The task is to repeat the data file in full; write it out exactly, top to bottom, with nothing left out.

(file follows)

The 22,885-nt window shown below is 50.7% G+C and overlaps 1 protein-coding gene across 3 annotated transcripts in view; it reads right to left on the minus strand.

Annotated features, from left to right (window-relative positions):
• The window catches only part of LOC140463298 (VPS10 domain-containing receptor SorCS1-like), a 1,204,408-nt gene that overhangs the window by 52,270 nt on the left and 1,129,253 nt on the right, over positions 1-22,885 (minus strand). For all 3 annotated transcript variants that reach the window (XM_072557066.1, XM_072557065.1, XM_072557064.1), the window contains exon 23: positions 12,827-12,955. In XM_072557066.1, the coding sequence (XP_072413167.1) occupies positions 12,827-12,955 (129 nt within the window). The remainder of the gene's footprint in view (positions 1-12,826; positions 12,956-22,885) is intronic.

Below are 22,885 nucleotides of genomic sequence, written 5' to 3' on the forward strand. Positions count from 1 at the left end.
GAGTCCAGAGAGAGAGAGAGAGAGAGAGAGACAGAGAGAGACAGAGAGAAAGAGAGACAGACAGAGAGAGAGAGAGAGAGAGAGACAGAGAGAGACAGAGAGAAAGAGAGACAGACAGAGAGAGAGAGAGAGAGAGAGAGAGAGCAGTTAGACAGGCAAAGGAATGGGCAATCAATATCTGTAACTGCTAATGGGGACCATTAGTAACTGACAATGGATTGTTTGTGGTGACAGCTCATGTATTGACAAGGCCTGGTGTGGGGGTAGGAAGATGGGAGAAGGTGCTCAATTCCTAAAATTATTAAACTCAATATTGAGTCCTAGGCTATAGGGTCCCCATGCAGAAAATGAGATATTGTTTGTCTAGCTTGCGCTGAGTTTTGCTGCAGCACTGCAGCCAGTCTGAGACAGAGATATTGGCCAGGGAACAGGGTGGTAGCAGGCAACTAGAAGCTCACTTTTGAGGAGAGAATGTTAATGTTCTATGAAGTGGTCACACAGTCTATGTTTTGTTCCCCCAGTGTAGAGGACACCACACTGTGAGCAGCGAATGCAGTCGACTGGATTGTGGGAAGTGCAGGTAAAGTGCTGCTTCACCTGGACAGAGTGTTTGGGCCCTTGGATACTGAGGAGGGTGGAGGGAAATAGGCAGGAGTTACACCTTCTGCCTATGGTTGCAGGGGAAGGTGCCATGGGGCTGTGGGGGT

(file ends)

The 22,885-nt window shown below is 50.7% G+C and overlaps 1 protein-coding gene across 3 annotated transcripts in view; it reads right to left on the minus strand.

Annotated features, from left to right (window-relative positions):
• The window catches only part of LOC140463298 (VPS10 domain-containing receptor SorCS1-like), a 1,204,408-nt gene that overhangs the window by 52,270 nt on the left and 1,129,253 nt on the right, over positions 1-22,885 (minus strand). For all 3 annotated transcript variants that reach the window (XM_072557066.1, XM_072557065.1, XM_072557064.1), the window contains exon 23: positions 12,827-12,955. In XM_072557066.1, the coding sequence (XP_072413167.1) occupies positions 12,827-12,955 (129 nt within the window). The remainder of the gene's footprint in view (positions 1-12,826; positions 12,956-22,885) is intronic.

Below are 22,885 nucleotides of genomic sequence, written 5' to 3' on the forward strand. Positions count from 1 at the left end.
GAGTCCAGAGAGAGAGAGAGAGAGAGAGAGACAGAGAGAGACAGAGAGAAAGAGAGACAGACAGAGAGAGAGAGAGAGAGAGAGACAGAGAGAGACAGAGAGAAAGAGAGACAGACAGAGAGAGAGAGAGAGAGAGAGAGAGAGCAGTTAGACAGGCAAAGGAATGGGCAATCAATATCTGTAACTGCTAATGGGGACCATTAGTAACTGACAATGGATTGTTTGTGGTGACAGCTCATGTATTGACAAGGCCTGGTGTGGGGGTAGGAAGATGGGAGAAGGTGCTCAATTCCTAAAATTATTAAACTCAATATTGAGTCCTAGGCTATAGGGTCCCCATGCAGAAAATGAGATATTGTTTGTCTAGCTTGCGCTGAGTTTTGCTGCAGCACTGCAGCCAGTCTGAGACAGAGATATTGGCCAGGGAACAGGGTGGTAGCAGGCAACTAGAAGCTCACTTTTGAGGAGAGAATGTTAATGTTCTATGAAGTGGTCACACAGTCTATGTTTTGTTCCCCCAGTGTAGAGGACACCACACTGTGAGCAGCGAATGCAGTCGACTGGATTGTGGGAAGTGCAGGTAAAGTGCTGCTTCACCTGGACAGAGTGTTTGGGCCCTTGGATACTGAGGAGGGTGGAGGGAAATAGGCAGGAGTTACACCTTCTGCCTATGGTTGCAGGGGAAGGTGCCATGGGGCTGTGGGGGT